Infrared-Emitting Colloidal Nanocrystals: Synthesis, Assembly, Spectroscopy, and Applications

Photonics and Optoelectronics Group, Physics Department and Centre for NanoScience (CeNS), Ludwig-Maximilians-Universität München, Munich, Germany.
Small (Impact Factor: 8.37). 05/2007; 3(4):536-57. DOI: 10.1002/smll.200600625
Source: PubMed

ABSTRACT Semiconductor nanocrystals produced by means of colloidal chemistry in a solvent medium are an attractive class of nanometer-sized building blocks from which to create complex materials with unique properties for a variety of applications. Their optical and electronic properties can be tailored easily, both by their chemical composition and particle size. While colloidal nanocrystals emitting in the infrared region have seen a burst of attention during the last decade there is clearly a paucity of review articles covering their synthesis, assembly, spectroscopic characterization, and applications. This Review comprehensively addresses these topics for II-VI, III-V, and IV-VI nanocrystals, examples being HgTe and Cd(x)Hg(1-) (x)Te, InP and InAs, and PbS, PbSe, and PbTe, respectively. Among the applications discussed here are optical amplifier media for telecommunications systems, electroluminescence devices, and noninvasive optical imaging in biology.

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    • "Colloidal lead sulfide nanocrystals, or quantum dots (PbS QDs), with a band gap of 0.41 eV at RT have attracted much attention due to their ability to absorb and emit light with tunable wavelength in the near infrared region [1] [2]. It was found that PbS QDs have a number of unusual properties – a large Stokes shift of the photoluminescence (PL), depending on the size of quantum dots [3] [4] [5], and an unusually long PL decay time [5] [6]. "
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    ABSTRACT: Nonradiative fluorescence resonance energy transfer (FRET) between lead sulfide quantum dots (QDs) of two different sizes embedded in porous matrix is observed by a fluorescence spectroscopy. Analysis of decays of photoluminescence from QD mixture shows that energy transfer in studied systems is determined by static quenching, specific for direct contact between QD-donor and QD-acceptor in the QDs close-packed ensembles. From steady-state spectral analysis it was found that efficiency of energy transfer depends on the molar ratio QD-donor/QD-acceptor and energy transfer from the donor to the acceptor passes by several channels.
    Proceedings of SPIE - The International Society for Optical Engineering 09/2013; 8807:88070W-(1-6). DOI:10.1117/12.2023035 · 0.20 Impact Factor
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    • "In recent years an enormous interest has aroused in PbS-based nanomaterials because of their unique optical and emission properties , which have tremendous applications in lasers [1], light emitting devices [2] [3], detectors [4], solar cells [5] [6], single electron devices [1], optical switches [7], telecommunication [8] [9], and biological imaging [10]. In order to modify the surface and electronic properties, these particles have been synthesized in a variety of organized media such as surfactants [11] [12], polymers [13] [14], micelles [15] [16], vesicles [17], zeolites [18] [19], Langmuir–Blodgett films [20] and glasses [21] [22]. "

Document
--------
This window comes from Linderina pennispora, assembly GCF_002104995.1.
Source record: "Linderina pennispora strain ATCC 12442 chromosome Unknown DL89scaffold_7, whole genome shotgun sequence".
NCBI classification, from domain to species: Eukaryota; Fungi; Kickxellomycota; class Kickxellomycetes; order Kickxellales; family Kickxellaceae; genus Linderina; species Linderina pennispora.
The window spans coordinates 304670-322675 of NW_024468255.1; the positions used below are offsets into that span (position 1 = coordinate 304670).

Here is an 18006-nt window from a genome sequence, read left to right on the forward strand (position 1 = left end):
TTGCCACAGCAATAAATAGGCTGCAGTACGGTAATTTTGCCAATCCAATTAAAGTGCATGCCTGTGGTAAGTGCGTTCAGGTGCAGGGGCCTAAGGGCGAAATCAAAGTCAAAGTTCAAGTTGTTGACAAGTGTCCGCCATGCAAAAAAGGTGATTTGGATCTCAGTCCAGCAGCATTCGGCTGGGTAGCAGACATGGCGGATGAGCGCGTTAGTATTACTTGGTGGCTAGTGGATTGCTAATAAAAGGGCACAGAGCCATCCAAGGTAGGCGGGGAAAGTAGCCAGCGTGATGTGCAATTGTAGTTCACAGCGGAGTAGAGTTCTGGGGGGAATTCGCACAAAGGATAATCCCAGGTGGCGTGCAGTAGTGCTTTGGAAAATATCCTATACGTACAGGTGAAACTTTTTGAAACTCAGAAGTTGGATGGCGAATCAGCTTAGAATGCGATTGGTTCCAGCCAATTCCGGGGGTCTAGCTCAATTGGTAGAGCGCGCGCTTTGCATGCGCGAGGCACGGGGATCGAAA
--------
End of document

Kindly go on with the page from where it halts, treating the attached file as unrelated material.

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    ABSTRACT: The deposition of Q-ZnS layer as shell at the interface of Q-ZnS/PbS produces ZnS/PbS/ZnS nanocomposite. The electronic properties of the nanocomposite have been examined as a function of thickness of ZnS shell and in the presence of excess [Zn2+]. The monolayer of ZnS shell red shifts the onset of absorption of precursor ZnS/PbS accompanied with an increase in absorption coefficient in the wavelength range of 200–600nm having an excitonic absorption at 280nm. These particles display relatively intense blue-shifted 505nm (2.45eV) emission associated with a tremendous enhancement of fluorescence lifetime to 150ns from 5.5ns, observed for precursor ZnS/PbS. The addition of Zn2+ further improves the charge separation in this system. These electronic changes are understood by the distribution of traps of varied energy (160–365meV) at the interface and confinement of e−–h+ on the entire heterostructure.
    Journal of Photochemistry and Photobiology A Chemistry 12/2009; 208(2):195-202. DOI:10.1016/j.jphotochem.2009.09.015 · 2.50 Impact Factor
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    Conference Paper: Asynchronous unison
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    ABSTRACT: Unbounded and bounded designs of asynchronous unison systems are discussed. It is shown that both systems are stabilizing in the sense that their steady state behaviors do not depend on their initial states. The systems can therefore tolerate memory and reconfiguration faults that may yield them in arbitrary states. It is also shown that unison systems are useful in designing multiphase systems
    Distributed Computing Systems, 1992., Proceedings of the 12th International Conference on; 07/1992
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